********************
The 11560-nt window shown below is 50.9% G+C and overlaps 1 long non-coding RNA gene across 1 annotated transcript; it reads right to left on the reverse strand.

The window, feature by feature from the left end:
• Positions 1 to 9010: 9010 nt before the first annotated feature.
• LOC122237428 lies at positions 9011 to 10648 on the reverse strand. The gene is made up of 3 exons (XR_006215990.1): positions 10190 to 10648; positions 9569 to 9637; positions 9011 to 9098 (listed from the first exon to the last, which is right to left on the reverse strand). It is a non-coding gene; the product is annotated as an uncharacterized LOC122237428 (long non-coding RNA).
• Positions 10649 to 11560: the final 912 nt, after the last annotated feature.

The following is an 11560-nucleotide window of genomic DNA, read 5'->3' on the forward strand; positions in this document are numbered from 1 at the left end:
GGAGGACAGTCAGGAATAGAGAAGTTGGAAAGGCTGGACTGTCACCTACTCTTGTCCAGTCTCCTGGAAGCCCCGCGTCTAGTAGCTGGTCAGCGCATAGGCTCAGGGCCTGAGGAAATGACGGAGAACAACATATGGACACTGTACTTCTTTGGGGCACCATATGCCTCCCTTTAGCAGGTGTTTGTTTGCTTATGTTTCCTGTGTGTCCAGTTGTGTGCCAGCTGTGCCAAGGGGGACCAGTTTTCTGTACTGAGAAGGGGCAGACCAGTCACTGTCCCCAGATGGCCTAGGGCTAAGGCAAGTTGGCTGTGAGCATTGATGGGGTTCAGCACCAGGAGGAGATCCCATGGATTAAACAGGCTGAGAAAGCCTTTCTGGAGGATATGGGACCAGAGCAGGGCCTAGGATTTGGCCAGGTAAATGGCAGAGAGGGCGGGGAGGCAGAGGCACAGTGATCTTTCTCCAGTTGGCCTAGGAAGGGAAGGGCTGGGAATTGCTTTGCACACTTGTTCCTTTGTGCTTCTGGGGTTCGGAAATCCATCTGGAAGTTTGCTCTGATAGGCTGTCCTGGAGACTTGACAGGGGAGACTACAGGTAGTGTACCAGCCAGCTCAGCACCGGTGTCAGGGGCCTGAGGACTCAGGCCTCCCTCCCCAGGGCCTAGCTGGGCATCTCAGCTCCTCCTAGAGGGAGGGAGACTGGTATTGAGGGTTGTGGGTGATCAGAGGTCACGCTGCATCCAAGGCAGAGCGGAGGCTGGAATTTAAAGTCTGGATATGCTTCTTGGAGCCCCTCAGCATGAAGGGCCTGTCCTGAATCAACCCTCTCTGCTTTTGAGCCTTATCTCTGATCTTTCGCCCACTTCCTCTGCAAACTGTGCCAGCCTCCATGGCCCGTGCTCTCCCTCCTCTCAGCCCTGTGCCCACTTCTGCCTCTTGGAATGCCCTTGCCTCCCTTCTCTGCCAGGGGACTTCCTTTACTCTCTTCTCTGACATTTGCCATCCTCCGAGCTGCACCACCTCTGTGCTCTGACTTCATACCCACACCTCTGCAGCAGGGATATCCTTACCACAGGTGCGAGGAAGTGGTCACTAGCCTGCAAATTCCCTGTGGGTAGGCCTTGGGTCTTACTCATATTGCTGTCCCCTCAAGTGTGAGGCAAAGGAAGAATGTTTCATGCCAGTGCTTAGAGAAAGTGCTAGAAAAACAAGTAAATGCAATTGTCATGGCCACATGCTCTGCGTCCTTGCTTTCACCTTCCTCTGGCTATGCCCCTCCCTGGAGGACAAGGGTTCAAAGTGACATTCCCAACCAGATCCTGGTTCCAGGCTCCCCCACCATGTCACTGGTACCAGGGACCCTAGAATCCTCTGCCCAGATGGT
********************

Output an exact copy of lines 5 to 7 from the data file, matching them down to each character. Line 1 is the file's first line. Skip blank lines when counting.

• Positions 10649 to 11560: the final 912 nt, after the last annotated feature.

The following is an 11560-nucleotide window of genomic DNA, read 5'->3' on the forward strand; positions in this document are numbered from 1 at the left end:
GGAGGACAGTCAGGAATAGAGAAGTTGGAAAGGCTGGACTGTCACCTACTCTTGTCCAGTCTCCTGGAAGCCCCGCGTCTAGTAGCTGGTCAGCGCATAGGCTCAGGGCCTGAGGAAATGACGGAGAACAACATATGGACACTGTACTTCTTTGGGGCACCATATGCCTCCCTTTAGCAGGTGTTTGTTTGCTTATGTTTCCTGTGTGTCCAGTTGTGTGCCAGCTGTGCCAAGGGGGACCAGTTTTCTGTACTGAGAAGGGGCAGACCAGTCACTGTCCCCAGATGGCCTAGGGCTAAGGCAAGTTGGCTGTGAGCATTGATGGGGTTCAGCACCAGGAGGAGATCCCATGGATTAAACAGGCTGAGAAAGCCTTTCTGGAGGATATGGGACCAGAGCAGGGCCTAGGATTTGGCCAGGTAAATGGCAGAGAGGGCGGGGAGGCAGAGGCACAGTGATCTTTCTCCAGTTGGCCTAGGAAGGGAAGGGCTGGGAATTGCTTTGCACACTTGTTCCTTTGTGCTTCTGGGGTTCGGAAATCCATCTGGAAGTTTGCTCTGATAGGCTGTCCTGGAGACTTGACAGGGGAGACTACAGGTAGTGTACCAGCCAGCTCAGCACCGGTGTCAGGGGCCTGAGGACTCAGGCCTCCCTCCCCAGGGCCTAGCTGGGCATCTCAGCTCCTCCTAGAGGGAGGGAGACTGGTATTGAGGGTTGTGGGTGATCAGAGGTCACGCTGCATCCAAGGCAGAGCGGAGGCTGGAATTTAAAGTCTGGATATGCTTCTTGGAGCCCCTCAGCATGAAGGGCCTGTCCTGAATCAACCCTCTCTGCTTTTGAGCCTTATCTCTGATCTTTCGCCCACTTCCTCTGCAAACTGTGCCAGCCTCCATGGCCCGTGCTCTCCCTCCTCTCAGCCCTGTGCCCACTTCTGCCTCTTGGAATGCCCTTGCCTCCCTTCTCTGCCAGGGGACTTCCTTTACTCTCTTCTCTGACATTTGCCATCCTCCGAGCTGCACCACCTCTGTGCTCTGACTTCATACCCACACCTCTGCAGCAGGGATATCCTTACCACAGGTGCGAGGAAGTGGTCACTAGCCTGCAAATTCCCTGTGGGTAGGCCTTGGGTCTTACTCATATTGCTGTCCCCTCAAGTGTGAGGCAAAGGAAGAATGTTTCATGCCAGTGCTTAGAGAAAGTGCTAGAAAAACAAGTAAATGCAATTGTCATGGCCACATGCTCTGCGTCCTTGCTTTCACCTTCCTCTGGCTATGCCCCTCCCTGGAGGACAAGGGTTCAAAGTGACATTCCCAACCAGATCCTGGTTCCAGGCTCCCCCACCATGTCACTGGTACCAGGGACCCTAGAATCCTCTGCCCAGATGGT